Nobody knows Argentina like Lonely Planet. Whether you want to tango though the night in Buenos Aires, climb glaciers in Patagonia, gallop with gauchos across the Pampas, sample Malbec in Mendoza or savor the worldâ€™s best steak, our unbeatable 7th edition will show you how â€“ and make your journey unforgettable. Lonely Planet guides are written by experts who get to the heart of every destination they visit. This fully updated edition is packed with accurate, practical and honest advice, designed to give you the information you need to make the most of your trip. In This Guide: Inspiring color highlights section introduces the best of Argentina Stylish city coverage with the best eating, shopping and nightlife Full-color outdoors chapter with hiking, cycling, skiing and more
Manifesto on the urban commons from the acclaimed theorist.Long before the Occupy movement, modern cities had already become the central sites of revolutionary politics, where the deeper currents of social and political change rise to the surface. Consequently, cities have been the subject of much utopian thinking. But at the same time they are also the centers of capital accumulation and the frontline for struggles over who controls access to urban resources and who dictates the quality and organization of daily life. Is it the financiers and developers, or the people?Rebel Cities places the city at the heart of both capital and class struggles, looking at locations ranging from Johannesburg to Mumbai, and from New York City to São Paulo. Drawing on the Paris Commune as well as Occupy Wall Street and the London Riots, Harvey asks how cities might be reorganized in more socially just and ecologically sane ways—and how they can become the focus for anti-capitalist resistance.
John Pilger's television film The New Rulers of the World was, among much else, a debunking of the myth of globalization. Reporting from Indonesia, he revealed how General Suharto's bloody seizure of power in the 1960s was part of a western design that was just the beginning of the imposition of a 'global economy' upon Asia. Now, he has collected both original work and expanded versions of his recent essays on power, its secrets and illusions in a book that illuminates the nature of modern imperialism. He discloses how up to a million Indonesians dies as the price for being the World Bank's 'model pupil', and the price paid by the people of Iraq for the West's decade-long embargo on that country. He returns to his homeland, Australia, to look behind the hype that led to the Millennium Olympics in Sydney and to reflect on Australia's continuing subjugation of its Aboriginal people. And, following the September 11 attacks on America and the bombing of Afghanistan, he describes the new thrust of American power and its goal of 'world order', as well as the propaganda that justifies and drives it.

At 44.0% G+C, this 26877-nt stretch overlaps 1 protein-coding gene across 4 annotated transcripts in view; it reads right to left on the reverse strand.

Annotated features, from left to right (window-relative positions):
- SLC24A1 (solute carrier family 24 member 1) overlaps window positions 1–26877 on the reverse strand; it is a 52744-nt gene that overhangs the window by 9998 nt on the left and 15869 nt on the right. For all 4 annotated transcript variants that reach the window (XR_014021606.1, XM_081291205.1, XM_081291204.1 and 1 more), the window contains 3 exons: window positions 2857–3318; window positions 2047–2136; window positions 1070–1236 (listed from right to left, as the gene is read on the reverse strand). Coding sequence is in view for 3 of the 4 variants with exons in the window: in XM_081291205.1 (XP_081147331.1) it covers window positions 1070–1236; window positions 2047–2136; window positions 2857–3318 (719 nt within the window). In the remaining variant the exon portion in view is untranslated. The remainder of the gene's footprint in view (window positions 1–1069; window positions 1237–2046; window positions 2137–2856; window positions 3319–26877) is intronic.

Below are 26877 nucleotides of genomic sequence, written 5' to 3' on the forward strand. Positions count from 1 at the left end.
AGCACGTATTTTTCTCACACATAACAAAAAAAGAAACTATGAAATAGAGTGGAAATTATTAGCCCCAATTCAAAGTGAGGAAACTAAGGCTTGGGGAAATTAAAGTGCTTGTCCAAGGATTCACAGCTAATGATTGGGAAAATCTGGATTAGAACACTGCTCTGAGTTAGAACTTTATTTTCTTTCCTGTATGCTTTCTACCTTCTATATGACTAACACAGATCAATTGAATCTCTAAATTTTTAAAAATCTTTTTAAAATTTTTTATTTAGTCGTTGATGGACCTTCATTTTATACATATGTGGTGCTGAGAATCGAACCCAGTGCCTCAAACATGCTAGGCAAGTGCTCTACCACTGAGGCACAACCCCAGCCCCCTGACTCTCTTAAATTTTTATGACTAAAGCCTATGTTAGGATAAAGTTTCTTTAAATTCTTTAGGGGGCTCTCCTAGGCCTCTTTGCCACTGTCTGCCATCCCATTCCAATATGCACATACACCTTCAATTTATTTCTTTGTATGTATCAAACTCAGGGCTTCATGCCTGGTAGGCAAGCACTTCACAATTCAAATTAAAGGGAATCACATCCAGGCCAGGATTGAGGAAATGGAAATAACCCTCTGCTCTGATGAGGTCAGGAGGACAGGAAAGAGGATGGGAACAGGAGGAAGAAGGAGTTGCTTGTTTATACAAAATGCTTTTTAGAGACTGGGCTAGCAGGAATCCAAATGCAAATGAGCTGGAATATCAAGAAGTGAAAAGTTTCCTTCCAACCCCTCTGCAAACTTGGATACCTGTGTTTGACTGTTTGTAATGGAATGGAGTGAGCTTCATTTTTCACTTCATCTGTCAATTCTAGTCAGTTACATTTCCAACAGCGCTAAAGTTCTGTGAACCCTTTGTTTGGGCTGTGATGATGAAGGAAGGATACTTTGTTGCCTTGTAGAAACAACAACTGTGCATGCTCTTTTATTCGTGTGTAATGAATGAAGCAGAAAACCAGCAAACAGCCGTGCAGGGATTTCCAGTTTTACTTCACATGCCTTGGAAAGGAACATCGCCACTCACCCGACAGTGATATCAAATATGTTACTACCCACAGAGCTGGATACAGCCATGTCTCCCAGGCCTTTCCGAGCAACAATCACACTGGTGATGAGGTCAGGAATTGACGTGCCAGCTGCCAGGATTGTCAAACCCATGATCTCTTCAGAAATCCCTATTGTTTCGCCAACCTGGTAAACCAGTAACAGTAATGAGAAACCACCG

Faces of Latin America has sold more than 50,000 copies since it first appeared in 1991, and is widely considered to be the best available introduction in English to the economies, politics, demography, social structures, environment and cultures of Latin America. Duncan Green and Sue Branford take the reader beyond the conventional media’s fixation on the drug trade, corrupt politicians and military leaders, death squads, and guerrilla movements to celebrate the vibrant history and culture of Latin America’s people. Faces of Latin America examines some of the key forces—from conquest and the growth of the commodity trade, military rule, land distribution, industrialization, and migration to civil wars and revolutions, the debt crisis, neoliberalism, and NAFTA—shaping the region’s political and social history. Green also analyzes the response to these transformations—the rise of freedom fighters and populists, guerrilla wars and grassroots social movements, union organizing and trade movements, liberation theology, and the women’s movement, sustainable development and the fight for the rainforest, popular culture and the mass media—providing a fascinating and unparalleled portrait of the continent. This new edition is thoroughly updated and covers recent developments in Latin America such as the growing costs of export agriculture, the rise of Brazilian manufacturing, connections between the war on drugs and the war on …, the social costs of neoliberalism, the Argentinian default, the search for new economic models in Venezuela and elsewhere, the decline in direct U.S. military intervention in the region, growing urbanization, urban poverty and casual employment, outmigration and the importance of family remittances from abroad, rampant environmental destruction, the struggles of indigenous movements, and more.